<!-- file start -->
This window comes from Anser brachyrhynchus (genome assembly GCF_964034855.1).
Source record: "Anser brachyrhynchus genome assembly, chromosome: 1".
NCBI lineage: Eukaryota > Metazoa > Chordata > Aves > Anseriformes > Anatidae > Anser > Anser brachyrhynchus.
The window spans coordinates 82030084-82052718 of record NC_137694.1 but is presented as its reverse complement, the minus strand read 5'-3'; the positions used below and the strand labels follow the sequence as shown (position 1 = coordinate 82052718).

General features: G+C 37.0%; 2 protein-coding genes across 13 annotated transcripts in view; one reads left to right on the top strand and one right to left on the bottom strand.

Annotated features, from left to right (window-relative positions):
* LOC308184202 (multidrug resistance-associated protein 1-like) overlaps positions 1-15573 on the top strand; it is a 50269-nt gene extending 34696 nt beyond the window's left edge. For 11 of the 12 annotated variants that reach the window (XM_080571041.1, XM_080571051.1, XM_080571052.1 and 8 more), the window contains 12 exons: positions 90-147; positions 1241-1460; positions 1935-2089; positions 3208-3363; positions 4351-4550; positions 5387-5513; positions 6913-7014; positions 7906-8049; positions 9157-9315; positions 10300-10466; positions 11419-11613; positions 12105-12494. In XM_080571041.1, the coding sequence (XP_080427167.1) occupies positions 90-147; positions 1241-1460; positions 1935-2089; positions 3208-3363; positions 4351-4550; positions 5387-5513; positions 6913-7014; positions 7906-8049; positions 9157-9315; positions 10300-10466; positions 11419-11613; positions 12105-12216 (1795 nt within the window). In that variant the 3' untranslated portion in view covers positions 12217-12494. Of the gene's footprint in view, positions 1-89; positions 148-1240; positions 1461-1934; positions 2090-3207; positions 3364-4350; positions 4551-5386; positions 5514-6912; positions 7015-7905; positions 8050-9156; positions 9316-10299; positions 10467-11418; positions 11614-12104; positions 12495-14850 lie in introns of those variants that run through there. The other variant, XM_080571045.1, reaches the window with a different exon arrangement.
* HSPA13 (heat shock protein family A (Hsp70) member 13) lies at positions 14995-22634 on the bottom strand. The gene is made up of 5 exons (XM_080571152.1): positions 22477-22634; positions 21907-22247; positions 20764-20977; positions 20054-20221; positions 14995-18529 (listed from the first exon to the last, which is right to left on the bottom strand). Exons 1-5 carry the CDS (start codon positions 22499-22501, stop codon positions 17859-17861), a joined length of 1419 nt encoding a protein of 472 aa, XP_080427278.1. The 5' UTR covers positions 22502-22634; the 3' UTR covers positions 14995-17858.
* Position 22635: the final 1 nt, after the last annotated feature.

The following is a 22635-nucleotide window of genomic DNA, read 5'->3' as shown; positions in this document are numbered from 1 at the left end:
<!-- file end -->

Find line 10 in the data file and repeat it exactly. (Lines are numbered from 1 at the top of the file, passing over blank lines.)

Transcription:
The following is a 22635-nucleotide window of genomic DNA, read 5'->3' as shown; positions in this document are numbered from 1 at the left end: